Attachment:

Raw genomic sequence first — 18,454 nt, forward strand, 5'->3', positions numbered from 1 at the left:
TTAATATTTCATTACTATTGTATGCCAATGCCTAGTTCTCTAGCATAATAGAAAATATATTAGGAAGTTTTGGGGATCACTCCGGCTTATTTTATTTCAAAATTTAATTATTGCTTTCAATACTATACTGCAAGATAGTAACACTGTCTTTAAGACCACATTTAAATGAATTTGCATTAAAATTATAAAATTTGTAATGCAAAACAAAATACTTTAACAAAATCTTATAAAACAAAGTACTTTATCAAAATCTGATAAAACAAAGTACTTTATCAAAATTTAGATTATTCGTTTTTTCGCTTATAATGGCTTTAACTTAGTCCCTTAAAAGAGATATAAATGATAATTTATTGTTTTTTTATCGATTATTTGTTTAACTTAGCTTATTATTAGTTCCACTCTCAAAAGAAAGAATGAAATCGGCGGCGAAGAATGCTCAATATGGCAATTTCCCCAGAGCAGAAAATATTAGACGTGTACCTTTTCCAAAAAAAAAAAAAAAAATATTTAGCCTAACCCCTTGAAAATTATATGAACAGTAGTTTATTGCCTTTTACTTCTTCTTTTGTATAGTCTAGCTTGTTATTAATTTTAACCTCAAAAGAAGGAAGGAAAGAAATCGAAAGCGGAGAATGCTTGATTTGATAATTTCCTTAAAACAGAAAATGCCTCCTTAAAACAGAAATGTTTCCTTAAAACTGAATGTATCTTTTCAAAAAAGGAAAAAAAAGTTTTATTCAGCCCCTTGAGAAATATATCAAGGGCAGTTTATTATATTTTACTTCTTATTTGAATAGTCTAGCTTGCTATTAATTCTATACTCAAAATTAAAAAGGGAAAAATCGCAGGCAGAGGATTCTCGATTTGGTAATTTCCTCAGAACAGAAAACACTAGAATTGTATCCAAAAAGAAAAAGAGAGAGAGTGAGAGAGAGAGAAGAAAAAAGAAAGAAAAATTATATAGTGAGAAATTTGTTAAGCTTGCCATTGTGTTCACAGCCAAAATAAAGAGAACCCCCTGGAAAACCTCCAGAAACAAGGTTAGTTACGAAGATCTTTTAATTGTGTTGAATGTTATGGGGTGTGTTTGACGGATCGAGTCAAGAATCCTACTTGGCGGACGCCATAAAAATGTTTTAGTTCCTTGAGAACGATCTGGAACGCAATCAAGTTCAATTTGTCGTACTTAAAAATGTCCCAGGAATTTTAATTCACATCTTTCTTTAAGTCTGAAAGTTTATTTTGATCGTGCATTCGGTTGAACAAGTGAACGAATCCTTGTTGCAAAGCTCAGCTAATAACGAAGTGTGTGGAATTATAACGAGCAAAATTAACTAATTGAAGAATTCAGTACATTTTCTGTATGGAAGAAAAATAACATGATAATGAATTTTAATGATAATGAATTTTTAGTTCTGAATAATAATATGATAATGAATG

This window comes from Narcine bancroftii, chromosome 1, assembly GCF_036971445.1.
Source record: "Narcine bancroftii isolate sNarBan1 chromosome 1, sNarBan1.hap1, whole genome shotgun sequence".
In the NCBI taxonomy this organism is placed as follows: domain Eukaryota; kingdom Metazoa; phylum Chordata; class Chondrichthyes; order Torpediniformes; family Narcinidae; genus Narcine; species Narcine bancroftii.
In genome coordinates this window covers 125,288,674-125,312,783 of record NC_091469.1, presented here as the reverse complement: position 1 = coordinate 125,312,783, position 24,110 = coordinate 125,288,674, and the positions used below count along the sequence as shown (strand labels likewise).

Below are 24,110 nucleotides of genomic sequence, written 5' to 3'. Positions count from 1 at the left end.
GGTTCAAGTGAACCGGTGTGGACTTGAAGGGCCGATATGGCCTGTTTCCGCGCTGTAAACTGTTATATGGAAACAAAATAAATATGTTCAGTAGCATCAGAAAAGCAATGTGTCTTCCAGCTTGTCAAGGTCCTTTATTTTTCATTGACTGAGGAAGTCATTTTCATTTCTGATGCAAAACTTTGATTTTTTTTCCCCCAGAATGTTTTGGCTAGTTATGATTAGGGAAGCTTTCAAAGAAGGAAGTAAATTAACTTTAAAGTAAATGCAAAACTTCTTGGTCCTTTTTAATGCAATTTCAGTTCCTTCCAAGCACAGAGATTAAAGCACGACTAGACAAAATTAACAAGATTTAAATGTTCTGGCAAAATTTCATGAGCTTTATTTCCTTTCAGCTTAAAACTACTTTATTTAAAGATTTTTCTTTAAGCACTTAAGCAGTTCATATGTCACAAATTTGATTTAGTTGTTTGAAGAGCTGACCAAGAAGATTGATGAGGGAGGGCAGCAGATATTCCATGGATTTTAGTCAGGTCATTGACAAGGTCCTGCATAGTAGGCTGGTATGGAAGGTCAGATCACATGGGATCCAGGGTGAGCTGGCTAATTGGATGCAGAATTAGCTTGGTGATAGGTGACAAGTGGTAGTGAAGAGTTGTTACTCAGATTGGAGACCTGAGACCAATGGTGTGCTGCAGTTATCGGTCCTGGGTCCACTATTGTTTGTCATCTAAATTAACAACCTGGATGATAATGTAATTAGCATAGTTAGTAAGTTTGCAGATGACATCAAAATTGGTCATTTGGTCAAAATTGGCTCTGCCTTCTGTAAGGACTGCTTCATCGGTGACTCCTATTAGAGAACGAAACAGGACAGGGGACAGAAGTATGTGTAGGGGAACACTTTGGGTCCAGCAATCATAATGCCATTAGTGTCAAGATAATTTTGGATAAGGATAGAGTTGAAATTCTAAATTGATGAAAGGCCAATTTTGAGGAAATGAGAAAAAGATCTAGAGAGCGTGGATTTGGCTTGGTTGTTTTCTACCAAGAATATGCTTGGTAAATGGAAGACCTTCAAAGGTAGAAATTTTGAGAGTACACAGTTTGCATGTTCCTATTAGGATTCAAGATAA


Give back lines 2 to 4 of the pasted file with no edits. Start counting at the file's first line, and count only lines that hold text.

TTAATATTTCATTACTATTGTATGCCAATGCCTAGTTCTCTAGCATAATAGAAAATATATTAGGAAGTTTTGGGGATCACTCCGGCTTATTTTATTTCAAAATTTAATTATTGCTTTCAATACTATACTGCAAGATAGTAACACTGTCTTTAAGACCACATTTAAATGAATTTGCATTAAAATTATAAAATTTGTAATGCAAAACAAAATACTTTAACAAAATCTTATAAAACAAAGTACTTTATCAAAATCTGATAAAACAAAGTACTTTATCAAAATTTAGATTATTCGTTTTTTCGCTTATAATGGCTTTAACTTAGTCCCTTAAAAGAGATATAAATGATAATTTATTGTTTTTTTATCGATTATTTGTTTAACTTAGCTTATTATTAGTTCCACTCTCAAAAGAAAGAATGAAATCGGCGGCGAAGAATGCTCAATATGGCAATTTCCCCAGAGCAGAAAATATTAGACGTGTACCTTTTCCAAAAAAAAAAAAAAAAATATTTAGCCTAACCCCTTGAAAATTATATGAACAGTAGTTTATTGCCTTTTACTTCTTCTTTTGTATAGTCTAGCTTGTTATTAATTTTAACCTCAAAAGAAGGAAGGAAAGAAATCGAAAGCGGAGAATGCTTGATTTGATAATTTCCTTAAAACAGAAAATGCCTCCTTAAAACAGAAATGTTTCCTTAAAACTGAATGTATCTTTTCAAAAAAGGAAAAAAAAGTTTTATTCAGCCCCTTGAGAAATATATCAAGGGCAGTTTATTATATTTTACTTCTTATTTGAATAGTCTAGCTTGCTATTAATTCTATACTCAAAATTAAAAAGGGAAAAATCGCAGGCAGAGGATTCTCGATTTGGTAATTTCCTCAGAACAGAAAACACTAGAATTGTATCCAAAAAGAAAAAGAGAGAGAGTGAGAGAGAGAGAAGAAAAAAGAAAGAAAAATTATATAGTGAGAAATTTGTTAAGCTTGCCATTGTGTTCACAGCCAAAATAAAGAGAACCCCCTGGAAAACCTCCAGAAACAAGGTTAGTTACGAAGATCTTTTAATTGTGTTGAATGTTATGGGGTGTGTTTGACGGATCGAGTCAAGAATCCTACTTGGCGGACGCCATAAAAATGTTTTAGTTCCTTGAGAACGATCTGGAACGCAATCAAGTTCAATTTGTCGTACTTAAAAATGTCCCAGGAATTTTAATTCACATCTTTCTTTAAGTCTGAAAGTTTATTTTGATCGTGCATTCGGTTGAACAAGTGAACGAATCCTTGTTGCAAAGCTCAGCTAATAACGAAGTGTGTGGAATTATAACGAGCAAAATTAACTAATTGAAGAATTCAGTACATTTTCTGTATGGAAGAAAAATAACATGATAATGAATTTTAATGATAATGAATTTTTAGTTCTGAATAATAATATGATAATGAATG

This window comes from Narcine bancroftii, chromosome 1, assembly GCF_036971445.1.
Source record: "Narcine bancroftii isolate sNarBan1 chromosome 1, sNarBan1.hap1, whole genome shotgun sequence".